Our position has not changed since then.

    To those who would respond that illegal armed groups have joined the security forces after past peace processes elsewhere – El Salvador, Mozambique – we would respond that, in all such cases, this happened after the conflict was over. As it stands now, with neither the FARC nor the ELN anywhere near a peace agreement, demobilized paramilitaries who join the security forces would find themselves carrying out the same mission as before: fighting guerrillas (and, perhaps, those whom they feel are guerrilla collaborators). The likelihood of abuses, and the cost to the legitimacy of a military that merges with a force it had for years denied any links to, make this a very poor choice.

    On this issue, we agree with Gen. Carlos Ospina, the head of Colombia’s armed forces, who also rejected the idea: “They can’t go from being criminals to being in authority. That is totally incompatible.”

    With regard to your other question, the European Union standards, are acceptable though vague. The EU Political Commission stated that it will not offer significant support to the paramilitary peace talks and demobilizations until (1) a legal framework to govern them is put into place; (2) the paramilitaries really, truly respect the cease-fire they declared nearly two years ago; and (3) the paramilitaries cease their drug-trafficking activities.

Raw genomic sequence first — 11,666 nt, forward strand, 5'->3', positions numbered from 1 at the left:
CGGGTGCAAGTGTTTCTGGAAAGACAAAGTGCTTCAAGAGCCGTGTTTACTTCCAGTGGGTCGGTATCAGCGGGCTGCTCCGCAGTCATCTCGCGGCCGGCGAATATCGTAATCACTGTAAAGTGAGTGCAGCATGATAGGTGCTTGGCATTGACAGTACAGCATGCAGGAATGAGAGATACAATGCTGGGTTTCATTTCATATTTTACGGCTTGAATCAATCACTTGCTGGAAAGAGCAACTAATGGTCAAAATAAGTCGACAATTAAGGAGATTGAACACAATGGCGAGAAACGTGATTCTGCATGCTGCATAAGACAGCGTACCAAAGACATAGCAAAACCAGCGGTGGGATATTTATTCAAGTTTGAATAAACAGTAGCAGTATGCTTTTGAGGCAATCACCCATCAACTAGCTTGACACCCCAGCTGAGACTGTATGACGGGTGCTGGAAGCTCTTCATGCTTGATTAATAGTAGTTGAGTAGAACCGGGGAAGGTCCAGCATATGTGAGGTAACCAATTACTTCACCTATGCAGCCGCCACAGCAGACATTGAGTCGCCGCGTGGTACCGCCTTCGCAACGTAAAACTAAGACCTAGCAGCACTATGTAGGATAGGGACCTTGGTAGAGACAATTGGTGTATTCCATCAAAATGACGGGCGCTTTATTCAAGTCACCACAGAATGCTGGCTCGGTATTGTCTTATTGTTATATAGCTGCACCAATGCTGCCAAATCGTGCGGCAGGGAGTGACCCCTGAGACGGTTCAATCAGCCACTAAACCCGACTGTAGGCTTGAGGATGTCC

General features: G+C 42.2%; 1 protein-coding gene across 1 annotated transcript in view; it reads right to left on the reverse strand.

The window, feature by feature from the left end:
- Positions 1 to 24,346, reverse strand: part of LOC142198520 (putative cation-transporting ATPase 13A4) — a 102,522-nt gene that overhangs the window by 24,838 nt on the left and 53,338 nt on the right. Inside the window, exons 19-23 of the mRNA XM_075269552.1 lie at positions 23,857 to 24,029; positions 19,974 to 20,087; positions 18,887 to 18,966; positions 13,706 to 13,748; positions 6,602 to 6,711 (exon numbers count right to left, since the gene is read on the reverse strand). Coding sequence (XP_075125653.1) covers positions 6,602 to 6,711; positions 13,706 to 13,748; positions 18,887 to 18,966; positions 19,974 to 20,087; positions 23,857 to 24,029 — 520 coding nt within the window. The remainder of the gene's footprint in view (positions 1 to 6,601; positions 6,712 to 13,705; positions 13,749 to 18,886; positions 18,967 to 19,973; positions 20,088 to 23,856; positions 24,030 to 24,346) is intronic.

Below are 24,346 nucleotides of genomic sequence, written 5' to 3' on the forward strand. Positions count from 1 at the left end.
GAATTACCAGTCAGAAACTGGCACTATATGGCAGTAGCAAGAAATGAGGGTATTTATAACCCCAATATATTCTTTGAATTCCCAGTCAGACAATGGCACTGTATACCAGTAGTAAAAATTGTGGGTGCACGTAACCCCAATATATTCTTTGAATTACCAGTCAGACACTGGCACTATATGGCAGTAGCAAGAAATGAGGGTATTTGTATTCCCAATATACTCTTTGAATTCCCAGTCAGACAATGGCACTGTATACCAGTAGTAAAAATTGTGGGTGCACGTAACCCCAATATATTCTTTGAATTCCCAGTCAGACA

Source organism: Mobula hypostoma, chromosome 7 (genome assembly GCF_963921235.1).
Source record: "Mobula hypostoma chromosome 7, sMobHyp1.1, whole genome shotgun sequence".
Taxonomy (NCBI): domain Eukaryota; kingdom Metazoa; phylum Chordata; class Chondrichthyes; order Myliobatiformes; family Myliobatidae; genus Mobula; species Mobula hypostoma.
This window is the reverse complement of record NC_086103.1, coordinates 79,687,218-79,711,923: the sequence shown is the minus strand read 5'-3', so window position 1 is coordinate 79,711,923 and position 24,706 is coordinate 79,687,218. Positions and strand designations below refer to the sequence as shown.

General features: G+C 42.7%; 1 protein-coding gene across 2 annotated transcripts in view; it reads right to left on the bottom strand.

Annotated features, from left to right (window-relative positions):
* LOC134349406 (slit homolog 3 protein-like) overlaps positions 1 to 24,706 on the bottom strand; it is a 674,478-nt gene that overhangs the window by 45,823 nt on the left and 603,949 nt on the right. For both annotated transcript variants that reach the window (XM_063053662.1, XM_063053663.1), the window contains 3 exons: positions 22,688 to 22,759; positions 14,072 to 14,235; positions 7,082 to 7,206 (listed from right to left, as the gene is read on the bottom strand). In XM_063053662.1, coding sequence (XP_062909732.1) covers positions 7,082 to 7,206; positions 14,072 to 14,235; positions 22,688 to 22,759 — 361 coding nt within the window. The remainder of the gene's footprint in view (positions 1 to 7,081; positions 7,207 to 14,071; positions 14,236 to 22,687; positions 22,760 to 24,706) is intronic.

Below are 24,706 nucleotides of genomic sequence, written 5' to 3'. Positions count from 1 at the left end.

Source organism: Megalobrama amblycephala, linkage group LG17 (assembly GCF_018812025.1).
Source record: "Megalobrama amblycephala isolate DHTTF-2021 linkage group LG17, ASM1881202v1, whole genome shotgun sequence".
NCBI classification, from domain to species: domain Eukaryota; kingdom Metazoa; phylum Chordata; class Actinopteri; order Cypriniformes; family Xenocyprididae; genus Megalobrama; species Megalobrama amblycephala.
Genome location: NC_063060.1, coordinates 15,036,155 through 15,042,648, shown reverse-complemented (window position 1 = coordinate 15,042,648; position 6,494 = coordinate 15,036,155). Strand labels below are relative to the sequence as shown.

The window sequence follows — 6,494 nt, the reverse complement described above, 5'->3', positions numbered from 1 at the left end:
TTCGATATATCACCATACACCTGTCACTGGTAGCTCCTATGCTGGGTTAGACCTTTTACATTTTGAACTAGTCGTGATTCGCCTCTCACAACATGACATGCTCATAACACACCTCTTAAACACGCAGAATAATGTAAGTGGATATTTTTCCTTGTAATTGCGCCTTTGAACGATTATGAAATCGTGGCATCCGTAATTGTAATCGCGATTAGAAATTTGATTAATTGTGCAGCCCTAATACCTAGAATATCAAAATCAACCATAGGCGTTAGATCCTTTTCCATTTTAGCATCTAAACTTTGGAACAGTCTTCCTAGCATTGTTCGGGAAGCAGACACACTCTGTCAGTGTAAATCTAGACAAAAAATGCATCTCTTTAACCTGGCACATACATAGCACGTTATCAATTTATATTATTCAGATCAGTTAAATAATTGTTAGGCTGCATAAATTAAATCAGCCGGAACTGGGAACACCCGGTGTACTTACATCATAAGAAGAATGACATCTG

Unless we’re missing something – and we’re depending on Colombian press reports on this, there’s nothing new on the EU’s Colombia page – these standards seem largely reasonable. Without a framework in place, the parties in the talks will continue to improvise, greatly reducing any likelihood of success. And of course Europe shouldn’t support a process if the cease-fire isn’t honored and drug trafficking continues.

    The statement appears to leave out, at least for now, the question of whether the EU would support a legal framework that includes an amnesty for those who have committed serious human rights abuses or helped to send illegal drugs to Europe.

    While the U.S. government has made clear what it thinks should happen to paramilitary drug-traffickers (extradition), it too has yet to define whether it would support a framework that allowed human-rights abusers to go unpunished. Right now, the U.S. Congress is considering a 2005 foreign aid bill (frozen until after the elections at least) in which the Senate version – but not the House version – contains language prohibiting any support for demobilizations without “proportional” punishments envisioned for abusers. The U.S. position will become clearer once the House-Senate Conference Committee decides whether the Senate language stays in the final version.

    CIP’s position on the amnesty-versus-justice question is addressed in an earlier response to you.